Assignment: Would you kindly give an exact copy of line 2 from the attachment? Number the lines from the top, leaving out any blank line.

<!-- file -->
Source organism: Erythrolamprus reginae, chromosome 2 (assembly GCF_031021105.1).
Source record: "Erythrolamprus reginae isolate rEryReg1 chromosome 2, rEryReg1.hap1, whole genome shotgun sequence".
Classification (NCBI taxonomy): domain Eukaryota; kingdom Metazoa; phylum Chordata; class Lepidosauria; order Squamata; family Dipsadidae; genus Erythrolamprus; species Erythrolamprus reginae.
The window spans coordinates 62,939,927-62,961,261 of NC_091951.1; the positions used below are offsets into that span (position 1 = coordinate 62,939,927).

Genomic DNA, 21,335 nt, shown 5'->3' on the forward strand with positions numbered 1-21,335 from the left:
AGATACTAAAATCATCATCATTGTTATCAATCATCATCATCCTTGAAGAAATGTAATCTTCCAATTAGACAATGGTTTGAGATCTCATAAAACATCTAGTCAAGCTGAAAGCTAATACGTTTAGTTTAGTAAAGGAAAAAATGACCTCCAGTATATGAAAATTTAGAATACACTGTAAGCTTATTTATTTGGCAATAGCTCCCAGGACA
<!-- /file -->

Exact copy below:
Source record: "Erythrolamprus reginae isolate rEryReg1 chromosome 2, rEryReg1.hap1, whole genome shotgun sequence".